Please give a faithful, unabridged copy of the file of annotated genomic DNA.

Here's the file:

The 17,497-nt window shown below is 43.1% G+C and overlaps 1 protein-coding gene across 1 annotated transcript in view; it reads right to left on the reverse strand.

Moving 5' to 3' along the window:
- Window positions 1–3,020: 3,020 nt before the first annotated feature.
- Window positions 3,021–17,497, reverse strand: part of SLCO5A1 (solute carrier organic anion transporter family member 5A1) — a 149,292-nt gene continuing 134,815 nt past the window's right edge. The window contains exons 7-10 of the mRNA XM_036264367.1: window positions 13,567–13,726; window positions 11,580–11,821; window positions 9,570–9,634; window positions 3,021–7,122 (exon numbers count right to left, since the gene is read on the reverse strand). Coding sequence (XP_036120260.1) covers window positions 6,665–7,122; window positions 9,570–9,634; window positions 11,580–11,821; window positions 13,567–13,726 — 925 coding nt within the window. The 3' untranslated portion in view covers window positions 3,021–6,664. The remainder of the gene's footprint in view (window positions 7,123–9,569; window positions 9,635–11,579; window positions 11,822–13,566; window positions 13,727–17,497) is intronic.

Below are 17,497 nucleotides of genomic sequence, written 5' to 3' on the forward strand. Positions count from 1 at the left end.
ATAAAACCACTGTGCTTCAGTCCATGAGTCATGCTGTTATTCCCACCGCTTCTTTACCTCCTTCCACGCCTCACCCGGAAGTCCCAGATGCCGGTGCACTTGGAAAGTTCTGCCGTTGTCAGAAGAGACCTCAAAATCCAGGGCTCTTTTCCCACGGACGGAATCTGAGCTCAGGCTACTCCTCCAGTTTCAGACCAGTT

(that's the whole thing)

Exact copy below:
The 17,497-nt window shown below is 43.1% G+C and overlaps 1 protein-coding gene across 1 annotated transcript in view; it reads right to left on the reverse strand.

Moving 5' to 3' along the window:
- Window positions 1–3,020: 3,020 nt before the first annotated feature.
- Window positions 3,021–17,497, reverse strand: part of SLCO5A1 (solute carrier organic anion transporter family member 5A1) — a 149,292-nt gene continuing 134,815 nt past the window's right edge. The window contains exons 7-10 of the mRNA XM_036264367.1: window positions 13,567–13,726; window positions 11,580–11,821; window positions 9,570–9,634; window positions 3,021–7,122 (exon numbers count right to left, since the gene is read on the reverse strand). Coding sequence (XP_036120260.1) covers window positions 6,665–7,122; window positions 9,570–9,634; window positions 11,580–11,821; window positions 13,567–13,726 — 925 coding nt within the window. The 3' untranslated portion in view covers window positions 3,021–6,664. The remainder of the gene's footprint in view (window positions 7,123–9,569; window positions 9,635–11,579; window positions 11,822–13,566; window positions 13,727–17,497) is intronic.

Below are 17,497 nucleotides of genomic sequence, written 5' to 3' on the forward strand. Positions count from 1 at the left end.
ATAAAACCACTGTGCTTCAGTCCATGAGTCATGCTGTTATTCCCACCGCTTCTTTACCTCCTTCCACGCCTCACCCGGAAGTCCCAGATGCCGGTGCACTTGGAAAGTTCTGCCGTTGTCAGAAGAGACCTCAAAATCCAGGGCTCTTTTCCCACGGACGGAATCTGAGCTCAGGCTACTCCTCCAGTTTCAGACCAGTT